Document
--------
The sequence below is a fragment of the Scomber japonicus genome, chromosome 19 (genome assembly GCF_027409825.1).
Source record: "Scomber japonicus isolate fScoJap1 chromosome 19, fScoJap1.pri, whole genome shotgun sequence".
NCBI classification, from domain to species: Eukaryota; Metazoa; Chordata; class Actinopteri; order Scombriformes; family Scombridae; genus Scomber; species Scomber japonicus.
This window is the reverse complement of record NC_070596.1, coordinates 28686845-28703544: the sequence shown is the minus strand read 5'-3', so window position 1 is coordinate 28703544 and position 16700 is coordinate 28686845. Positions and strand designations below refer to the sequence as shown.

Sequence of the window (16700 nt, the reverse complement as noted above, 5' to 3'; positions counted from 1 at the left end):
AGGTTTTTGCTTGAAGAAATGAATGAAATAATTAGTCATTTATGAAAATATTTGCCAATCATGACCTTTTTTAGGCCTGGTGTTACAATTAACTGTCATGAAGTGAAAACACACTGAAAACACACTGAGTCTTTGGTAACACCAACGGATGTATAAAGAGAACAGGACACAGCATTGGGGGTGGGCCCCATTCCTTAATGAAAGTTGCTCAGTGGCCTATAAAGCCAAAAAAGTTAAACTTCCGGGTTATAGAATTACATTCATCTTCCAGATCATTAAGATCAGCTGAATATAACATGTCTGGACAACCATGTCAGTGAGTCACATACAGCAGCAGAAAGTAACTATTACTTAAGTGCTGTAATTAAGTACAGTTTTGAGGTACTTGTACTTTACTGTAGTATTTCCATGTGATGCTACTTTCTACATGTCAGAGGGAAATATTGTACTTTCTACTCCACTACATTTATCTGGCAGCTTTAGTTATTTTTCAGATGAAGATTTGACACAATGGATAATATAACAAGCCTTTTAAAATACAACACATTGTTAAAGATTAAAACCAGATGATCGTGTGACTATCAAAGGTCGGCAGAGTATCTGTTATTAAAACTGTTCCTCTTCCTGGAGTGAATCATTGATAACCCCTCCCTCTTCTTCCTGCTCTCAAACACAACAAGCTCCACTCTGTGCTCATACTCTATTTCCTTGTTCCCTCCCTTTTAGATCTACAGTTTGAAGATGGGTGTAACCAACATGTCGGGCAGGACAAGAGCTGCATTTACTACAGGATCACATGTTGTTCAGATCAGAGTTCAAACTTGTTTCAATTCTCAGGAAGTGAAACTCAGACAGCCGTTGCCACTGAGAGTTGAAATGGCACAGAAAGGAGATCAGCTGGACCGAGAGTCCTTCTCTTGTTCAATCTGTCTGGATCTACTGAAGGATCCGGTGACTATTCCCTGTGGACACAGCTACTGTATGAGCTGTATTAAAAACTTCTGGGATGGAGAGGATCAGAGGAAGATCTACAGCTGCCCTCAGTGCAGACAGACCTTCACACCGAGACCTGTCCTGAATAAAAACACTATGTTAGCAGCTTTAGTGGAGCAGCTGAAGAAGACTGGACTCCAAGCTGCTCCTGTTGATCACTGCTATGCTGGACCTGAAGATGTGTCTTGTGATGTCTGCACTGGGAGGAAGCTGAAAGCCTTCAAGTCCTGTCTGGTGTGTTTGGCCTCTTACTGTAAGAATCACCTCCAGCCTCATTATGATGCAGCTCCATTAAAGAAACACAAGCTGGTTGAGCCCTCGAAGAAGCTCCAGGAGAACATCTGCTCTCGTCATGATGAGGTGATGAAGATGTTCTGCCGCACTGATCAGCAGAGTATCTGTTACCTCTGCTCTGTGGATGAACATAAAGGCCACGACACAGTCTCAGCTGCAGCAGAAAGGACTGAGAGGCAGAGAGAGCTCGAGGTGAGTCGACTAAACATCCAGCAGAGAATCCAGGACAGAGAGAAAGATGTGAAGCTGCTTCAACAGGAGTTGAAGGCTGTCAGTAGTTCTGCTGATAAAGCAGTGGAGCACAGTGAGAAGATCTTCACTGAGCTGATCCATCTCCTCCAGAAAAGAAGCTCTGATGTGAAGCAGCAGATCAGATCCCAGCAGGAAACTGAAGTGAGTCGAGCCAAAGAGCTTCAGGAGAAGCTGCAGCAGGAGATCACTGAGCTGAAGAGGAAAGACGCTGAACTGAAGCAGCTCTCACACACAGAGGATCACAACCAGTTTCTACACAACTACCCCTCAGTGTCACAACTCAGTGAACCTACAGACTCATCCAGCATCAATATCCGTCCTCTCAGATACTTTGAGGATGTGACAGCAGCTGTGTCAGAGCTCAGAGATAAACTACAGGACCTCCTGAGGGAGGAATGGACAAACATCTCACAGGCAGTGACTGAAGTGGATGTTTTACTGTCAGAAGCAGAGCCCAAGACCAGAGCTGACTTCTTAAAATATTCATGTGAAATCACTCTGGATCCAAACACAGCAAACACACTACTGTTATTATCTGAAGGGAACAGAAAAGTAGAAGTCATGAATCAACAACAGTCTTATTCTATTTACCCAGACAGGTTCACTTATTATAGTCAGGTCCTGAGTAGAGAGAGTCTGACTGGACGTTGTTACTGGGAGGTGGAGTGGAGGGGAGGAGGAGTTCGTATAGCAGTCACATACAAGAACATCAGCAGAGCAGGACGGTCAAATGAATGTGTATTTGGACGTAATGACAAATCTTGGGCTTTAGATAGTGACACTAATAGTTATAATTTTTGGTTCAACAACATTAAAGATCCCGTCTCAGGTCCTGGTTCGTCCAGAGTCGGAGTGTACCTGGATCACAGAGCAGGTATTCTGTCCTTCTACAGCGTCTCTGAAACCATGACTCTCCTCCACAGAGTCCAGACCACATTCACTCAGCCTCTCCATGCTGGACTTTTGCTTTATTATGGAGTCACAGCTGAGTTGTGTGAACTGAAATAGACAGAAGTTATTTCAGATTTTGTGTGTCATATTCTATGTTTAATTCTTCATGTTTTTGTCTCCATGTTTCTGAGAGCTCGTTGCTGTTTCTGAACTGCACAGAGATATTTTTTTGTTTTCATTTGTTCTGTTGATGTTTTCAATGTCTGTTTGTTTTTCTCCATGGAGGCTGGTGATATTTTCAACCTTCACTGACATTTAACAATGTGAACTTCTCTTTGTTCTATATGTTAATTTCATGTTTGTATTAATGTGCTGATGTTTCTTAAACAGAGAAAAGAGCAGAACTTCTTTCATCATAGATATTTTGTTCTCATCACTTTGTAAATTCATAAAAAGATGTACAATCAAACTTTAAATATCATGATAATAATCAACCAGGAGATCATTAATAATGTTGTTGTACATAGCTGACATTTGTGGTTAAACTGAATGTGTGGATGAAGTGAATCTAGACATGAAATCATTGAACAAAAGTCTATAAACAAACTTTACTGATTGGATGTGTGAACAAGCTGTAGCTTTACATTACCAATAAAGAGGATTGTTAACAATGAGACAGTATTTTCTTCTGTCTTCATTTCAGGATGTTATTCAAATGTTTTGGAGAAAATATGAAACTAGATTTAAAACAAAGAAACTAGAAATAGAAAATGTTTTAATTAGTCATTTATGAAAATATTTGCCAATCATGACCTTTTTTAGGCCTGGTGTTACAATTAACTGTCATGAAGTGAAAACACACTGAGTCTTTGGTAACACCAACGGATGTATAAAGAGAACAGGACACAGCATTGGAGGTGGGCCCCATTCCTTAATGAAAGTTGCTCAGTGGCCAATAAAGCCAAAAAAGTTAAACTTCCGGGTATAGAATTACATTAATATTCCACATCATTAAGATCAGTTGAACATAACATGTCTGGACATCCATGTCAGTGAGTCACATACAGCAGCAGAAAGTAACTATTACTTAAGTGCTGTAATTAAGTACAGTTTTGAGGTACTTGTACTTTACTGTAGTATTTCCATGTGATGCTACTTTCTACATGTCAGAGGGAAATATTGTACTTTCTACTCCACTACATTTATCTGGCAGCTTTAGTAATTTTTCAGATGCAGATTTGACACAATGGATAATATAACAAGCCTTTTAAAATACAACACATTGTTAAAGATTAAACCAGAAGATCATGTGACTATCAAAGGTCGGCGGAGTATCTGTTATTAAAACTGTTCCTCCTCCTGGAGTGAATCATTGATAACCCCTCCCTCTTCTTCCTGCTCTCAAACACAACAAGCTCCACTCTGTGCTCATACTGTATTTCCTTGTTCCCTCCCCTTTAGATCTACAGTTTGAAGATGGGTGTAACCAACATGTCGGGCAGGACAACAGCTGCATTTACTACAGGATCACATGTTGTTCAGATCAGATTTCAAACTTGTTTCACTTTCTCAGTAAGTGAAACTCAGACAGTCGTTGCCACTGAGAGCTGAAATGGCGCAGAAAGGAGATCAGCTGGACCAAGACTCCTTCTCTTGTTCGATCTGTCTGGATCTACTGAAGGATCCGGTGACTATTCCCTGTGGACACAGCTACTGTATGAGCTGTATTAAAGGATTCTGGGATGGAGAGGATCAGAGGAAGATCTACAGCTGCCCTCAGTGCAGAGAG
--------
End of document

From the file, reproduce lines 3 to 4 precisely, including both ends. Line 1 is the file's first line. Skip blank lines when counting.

NCBI classification, from domain to species: Eukaryota; Metazoa; Chordata; class Actinopteri; order Scombriformes; family Scombridae; genus Scomber; species Scomber japonicus.
This window is the reverse complement of record NC_070596.1, coordinates 28686845-28703544: the sequence shown is the minus strand read 5'-3', so window position 1 is coordinate 28703544 and position 16700 is coordinate 28686845. Positions and strand designations below refer to the sequence as shown.